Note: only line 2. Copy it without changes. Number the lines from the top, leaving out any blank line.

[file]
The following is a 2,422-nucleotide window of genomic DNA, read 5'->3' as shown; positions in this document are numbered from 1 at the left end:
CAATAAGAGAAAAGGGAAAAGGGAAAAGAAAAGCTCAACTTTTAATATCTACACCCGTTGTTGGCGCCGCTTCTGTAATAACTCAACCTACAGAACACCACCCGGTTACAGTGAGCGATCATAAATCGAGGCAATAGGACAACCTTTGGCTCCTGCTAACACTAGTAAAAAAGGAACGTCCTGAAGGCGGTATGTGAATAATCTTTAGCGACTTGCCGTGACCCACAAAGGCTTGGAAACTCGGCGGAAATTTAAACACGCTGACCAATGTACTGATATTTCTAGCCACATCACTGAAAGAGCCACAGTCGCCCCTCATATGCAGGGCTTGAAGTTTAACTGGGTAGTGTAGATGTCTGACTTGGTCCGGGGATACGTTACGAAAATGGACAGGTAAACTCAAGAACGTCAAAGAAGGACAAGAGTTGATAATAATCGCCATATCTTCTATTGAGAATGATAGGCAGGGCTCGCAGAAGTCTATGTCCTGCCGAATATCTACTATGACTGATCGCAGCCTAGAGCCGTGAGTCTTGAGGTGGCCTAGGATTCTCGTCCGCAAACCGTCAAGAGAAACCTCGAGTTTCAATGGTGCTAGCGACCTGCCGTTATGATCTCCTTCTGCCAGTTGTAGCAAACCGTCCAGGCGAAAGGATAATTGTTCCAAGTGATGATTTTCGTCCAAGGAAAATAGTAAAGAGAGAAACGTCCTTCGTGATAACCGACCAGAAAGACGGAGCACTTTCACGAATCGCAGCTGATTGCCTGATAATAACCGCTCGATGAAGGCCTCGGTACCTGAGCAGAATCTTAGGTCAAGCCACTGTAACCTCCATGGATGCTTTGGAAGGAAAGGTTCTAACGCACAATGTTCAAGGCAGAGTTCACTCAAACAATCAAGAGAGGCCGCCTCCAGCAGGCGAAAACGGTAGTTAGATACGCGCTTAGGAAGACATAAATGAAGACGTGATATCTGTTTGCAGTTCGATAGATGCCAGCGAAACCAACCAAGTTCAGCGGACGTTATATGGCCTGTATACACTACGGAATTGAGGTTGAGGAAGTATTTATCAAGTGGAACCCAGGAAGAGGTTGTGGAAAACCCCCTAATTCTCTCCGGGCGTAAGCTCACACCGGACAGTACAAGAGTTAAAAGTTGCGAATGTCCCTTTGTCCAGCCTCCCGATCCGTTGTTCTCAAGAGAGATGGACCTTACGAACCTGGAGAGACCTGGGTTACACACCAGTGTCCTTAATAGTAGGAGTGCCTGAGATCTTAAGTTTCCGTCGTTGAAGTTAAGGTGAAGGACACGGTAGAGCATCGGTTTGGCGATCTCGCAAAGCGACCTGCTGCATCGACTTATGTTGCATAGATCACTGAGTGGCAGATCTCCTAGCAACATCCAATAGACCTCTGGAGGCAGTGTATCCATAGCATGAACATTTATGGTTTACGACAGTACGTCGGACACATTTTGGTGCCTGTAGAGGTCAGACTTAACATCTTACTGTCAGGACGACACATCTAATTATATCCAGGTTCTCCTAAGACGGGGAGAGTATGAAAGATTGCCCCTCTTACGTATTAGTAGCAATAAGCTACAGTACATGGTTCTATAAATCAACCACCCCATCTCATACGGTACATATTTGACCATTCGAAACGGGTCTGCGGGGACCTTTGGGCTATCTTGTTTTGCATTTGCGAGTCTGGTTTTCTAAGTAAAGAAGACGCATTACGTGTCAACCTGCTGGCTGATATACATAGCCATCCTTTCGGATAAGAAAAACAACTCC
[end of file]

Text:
CAATAAGAGAAAAGGGAAAAGGGAAAAGAAAAGCTCAACTTTTAATATCTACACCCGTTGTTGGCGCCGCTTCTGTAATAACTCAACCTACAGAACACCACCCGGTTACAGTGAGCGATCATAAATCGAGGCAATAGGACAACCTTTGGCTCCTGCTAACACTAGTAAAAAAGGAACGTCCTGAAGGCGGTATGTGAATAATCTTTAGCGACTTGCCGTGACCCACAAAGGCTTGGAAACTCGGCGGAAATTTAAACACGCTGACCAATGTACTGATATTTCTAGCCACATCACTGAAAGAGCCACAGTCGCCCCTCATATGCAGGGCTTGAAGTTTAACTGGGTAGTGTAGATGTCTGACTTGGTCCGGGGATACGTTACGAAAATGGACAGGTAAACTCAAGAACGTCAAAGAAGGACAAGAGTTGATAATAATCGCCATATCTTCTATTGAGAATGATAGGCAGGGCTCGCAGAAGTCTATGTCCTGCCGAATATCTACTATGACTGATCGCAGCCTAGAGCCGTGAGTCTTGAGGTGGCCTAGGATTCTCGTCCGCAAACCGTCAAGAGAAACCTCGAGTTTCAATGGTGCTAGCGACCTGCCGTTATGATCTCCTTCTGCCAGTTGTAGCAAACCGTCCAGGCGAAAGGATAATTGTTCCAAGTGATGATTTTCGTCCAAGGAAAATAGTAAAGAGAGAAACGTCCTTCGTGATAACCGACCAGAAAGACGGAGCACTTTCACGAATCGCAGCTGATTGCCTGATAATAACCGCTCGATGAAGGCCTCGGTACCTGAGCAGAATCTTAGGTCAAGCCACTGTAACCTCCATGGATGCTTTGGAAGGAAAGGTTCTAACGCACAATGTTCAAGGCAGAGTTCACTCAAACAATCAAGAGAGGCCGCCTCCAGCAGGCGAAAACGGTAGTTAGATACGCGCTTAGGAAGACATAAATGAAGACGTGATATCTGTTTGCAGTTCGATAGATGCCAGCGAAACCAACCAAGTTCAGCGGACGTTATATGGCCTGTATACACTACGGAATTGAGGTTGAGGAAGTATTTATCAAGTGGAACCCAGGAAGAGGTTGTGGAAAACCCCCTAATTCTCTCCGGGCGTAAGCTCACACCGGACAGTACAAGAGTTAAAAGTTGCGAATGTCCCTTTGTCCAGCCTCCCGATCCGTTGTTCTCAAGAGAGATGGACCTTACGAACCTGGAGAGACCTGGGTTACACACCAGTGTCCTTAATAGTAGGAGTGCCTGAGATCTTAAGTTTCCGTCGTTGAAGTTAAGGTGAAGGACACGGTAGAGCATCGGTTTGGCGATCTCGCAAAGCGACCTGCTGCATCGACTTATGTTGCATAGATCACTGAGTGGCAGATCTCCTAGCAACATCCAATAGACCTCTGGAGGCAGTGTATCCATAGCATGAACATTTATGGTTTACGACAGTACGTCGGACACATTTTGGTGCCTGTAGAGGTCAGACTTAACATCTTACTGTCAGGACGACACATCTAATTATATCCAGGTTCTCCTAAGACGGGGAGAGTATGAAAGATTGCCCCTCTTACGTATTAGTAGCAATAAGCTACAGTACATGGTTCTATAAATCAACCACCCCATCTCATACGGTACATATTTGACCATTCGAAACGGGTCTGCGGGGACCTTTGGGCTATCTTGTTTTGCATTTGCGAGTCTGGTTTTCTAAGTAAAGAAGACGCATTACGTGTCAACCTGCTGGCTGATATACATAGCCATCCTTTCGGATAAGAAAAACAACTCC